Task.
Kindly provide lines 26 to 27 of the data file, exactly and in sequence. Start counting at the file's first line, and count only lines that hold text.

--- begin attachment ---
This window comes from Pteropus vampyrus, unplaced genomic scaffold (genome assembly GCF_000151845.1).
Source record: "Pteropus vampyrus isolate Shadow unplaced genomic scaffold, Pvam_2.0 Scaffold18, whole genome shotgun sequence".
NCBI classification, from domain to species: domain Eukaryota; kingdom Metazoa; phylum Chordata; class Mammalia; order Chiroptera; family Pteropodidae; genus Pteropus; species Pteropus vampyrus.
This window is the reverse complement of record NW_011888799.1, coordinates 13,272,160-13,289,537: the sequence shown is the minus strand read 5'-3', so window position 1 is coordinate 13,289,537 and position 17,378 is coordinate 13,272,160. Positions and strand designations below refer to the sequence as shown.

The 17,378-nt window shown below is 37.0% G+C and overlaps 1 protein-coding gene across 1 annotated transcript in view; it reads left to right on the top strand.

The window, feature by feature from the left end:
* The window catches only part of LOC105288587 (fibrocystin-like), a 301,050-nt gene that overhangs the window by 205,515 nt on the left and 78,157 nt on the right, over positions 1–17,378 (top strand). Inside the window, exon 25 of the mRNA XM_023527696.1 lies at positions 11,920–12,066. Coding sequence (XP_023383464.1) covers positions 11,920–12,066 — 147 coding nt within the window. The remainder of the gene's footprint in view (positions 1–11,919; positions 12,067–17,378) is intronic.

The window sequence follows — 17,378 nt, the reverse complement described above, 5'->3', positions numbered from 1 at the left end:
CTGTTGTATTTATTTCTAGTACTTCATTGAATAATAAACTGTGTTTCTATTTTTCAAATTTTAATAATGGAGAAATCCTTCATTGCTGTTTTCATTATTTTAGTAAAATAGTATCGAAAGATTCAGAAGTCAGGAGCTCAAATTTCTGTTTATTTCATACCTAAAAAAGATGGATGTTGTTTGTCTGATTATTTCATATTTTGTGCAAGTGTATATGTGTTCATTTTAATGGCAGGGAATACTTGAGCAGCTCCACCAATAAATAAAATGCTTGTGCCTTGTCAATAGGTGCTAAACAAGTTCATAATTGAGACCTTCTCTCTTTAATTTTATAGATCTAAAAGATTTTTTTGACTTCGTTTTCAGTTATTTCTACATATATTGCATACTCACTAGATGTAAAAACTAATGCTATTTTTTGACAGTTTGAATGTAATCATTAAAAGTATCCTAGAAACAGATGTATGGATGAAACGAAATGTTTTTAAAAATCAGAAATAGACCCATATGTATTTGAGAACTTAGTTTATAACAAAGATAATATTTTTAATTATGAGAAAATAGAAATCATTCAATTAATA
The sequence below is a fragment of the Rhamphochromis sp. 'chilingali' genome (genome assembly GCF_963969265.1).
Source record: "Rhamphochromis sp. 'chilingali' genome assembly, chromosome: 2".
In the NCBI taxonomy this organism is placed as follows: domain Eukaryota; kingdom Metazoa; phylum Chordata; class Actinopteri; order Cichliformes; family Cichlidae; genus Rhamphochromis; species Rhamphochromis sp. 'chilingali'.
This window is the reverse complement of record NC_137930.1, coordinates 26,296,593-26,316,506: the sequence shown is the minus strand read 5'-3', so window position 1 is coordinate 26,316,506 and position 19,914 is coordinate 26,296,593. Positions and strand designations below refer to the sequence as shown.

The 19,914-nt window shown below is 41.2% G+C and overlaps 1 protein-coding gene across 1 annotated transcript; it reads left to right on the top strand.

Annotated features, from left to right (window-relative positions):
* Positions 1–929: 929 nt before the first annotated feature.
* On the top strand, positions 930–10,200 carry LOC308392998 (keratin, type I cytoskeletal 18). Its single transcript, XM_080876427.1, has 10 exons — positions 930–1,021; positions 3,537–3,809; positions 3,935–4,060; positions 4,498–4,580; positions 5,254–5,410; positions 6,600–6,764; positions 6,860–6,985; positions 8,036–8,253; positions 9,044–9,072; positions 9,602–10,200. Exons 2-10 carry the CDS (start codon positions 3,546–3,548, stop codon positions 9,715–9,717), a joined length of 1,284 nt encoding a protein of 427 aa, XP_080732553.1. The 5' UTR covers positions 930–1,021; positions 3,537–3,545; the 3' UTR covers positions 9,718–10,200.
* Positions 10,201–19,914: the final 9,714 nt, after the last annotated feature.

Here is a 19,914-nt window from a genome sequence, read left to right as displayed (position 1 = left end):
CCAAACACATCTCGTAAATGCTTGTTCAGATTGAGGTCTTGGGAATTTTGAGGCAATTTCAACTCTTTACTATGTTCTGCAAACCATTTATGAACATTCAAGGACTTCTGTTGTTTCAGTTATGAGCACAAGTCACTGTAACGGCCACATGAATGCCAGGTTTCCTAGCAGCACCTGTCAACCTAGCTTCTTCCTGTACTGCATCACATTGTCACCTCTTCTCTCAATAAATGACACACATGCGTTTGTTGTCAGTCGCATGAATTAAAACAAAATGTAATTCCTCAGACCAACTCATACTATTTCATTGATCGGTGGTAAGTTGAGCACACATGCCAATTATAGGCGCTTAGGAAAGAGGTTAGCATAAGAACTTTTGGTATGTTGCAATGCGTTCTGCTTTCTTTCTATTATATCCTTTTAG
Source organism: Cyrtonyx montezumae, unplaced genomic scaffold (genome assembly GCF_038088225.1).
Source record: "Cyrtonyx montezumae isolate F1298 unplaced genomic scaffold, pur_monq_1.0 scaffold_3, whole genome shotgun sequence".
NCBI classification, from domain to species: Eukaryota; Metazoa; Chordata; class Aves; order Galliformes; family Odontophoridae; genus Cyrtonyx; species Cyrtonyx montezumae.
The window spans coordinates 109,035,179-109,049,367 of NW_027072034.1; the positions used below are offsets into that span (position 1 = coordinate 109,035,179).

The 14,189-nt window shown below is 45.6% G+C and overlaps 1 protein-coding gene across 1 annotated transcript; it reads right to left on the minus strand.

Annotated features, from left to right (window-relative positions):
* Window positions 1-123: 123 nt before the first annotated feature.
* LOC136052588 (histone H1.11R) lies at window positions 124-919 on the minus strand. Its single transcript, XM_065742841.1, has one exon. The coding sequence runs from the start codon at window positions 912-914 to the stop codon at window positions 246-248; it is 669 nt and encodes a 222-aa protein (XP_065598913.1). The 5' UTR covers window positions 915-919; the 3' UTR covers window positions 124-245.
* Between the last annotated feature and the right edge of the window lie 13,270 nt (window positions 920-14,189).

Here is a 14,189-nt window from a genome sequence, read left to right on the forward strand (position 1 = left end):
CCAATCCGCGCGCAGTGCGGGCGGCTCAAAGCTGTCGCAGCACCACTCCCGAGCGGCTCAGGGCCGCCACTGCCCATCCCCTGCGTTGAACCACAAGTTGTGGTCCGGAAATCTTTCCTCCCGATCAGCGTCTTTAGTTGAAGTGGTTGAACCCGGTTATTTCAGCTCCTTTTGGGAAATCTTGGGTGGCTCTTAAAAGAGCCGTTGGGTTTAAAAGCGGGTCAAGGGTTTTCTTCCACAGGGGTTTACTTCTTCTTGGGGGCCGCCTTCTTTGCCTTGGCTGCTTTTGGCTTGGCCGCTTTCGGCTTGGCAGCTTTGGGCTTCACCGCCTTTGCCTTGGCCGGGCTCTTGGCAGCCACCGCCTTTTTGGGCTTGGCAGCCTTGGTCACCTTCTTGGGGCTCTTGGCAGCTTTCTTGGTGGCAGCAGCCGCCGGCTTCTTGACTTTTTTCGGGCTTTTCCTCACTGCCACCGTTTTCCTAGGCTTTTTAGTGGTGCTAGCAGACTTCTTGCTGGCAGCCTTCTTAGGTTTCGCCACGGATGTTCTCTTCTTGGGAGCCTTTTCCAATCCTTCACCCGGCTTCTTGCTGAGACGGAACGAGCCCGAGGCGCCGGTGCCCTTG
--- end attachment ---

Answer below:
Annotated features, from left to right (window-relative positions):
* Window positions 1-123: 123 nt before the first annotated feature.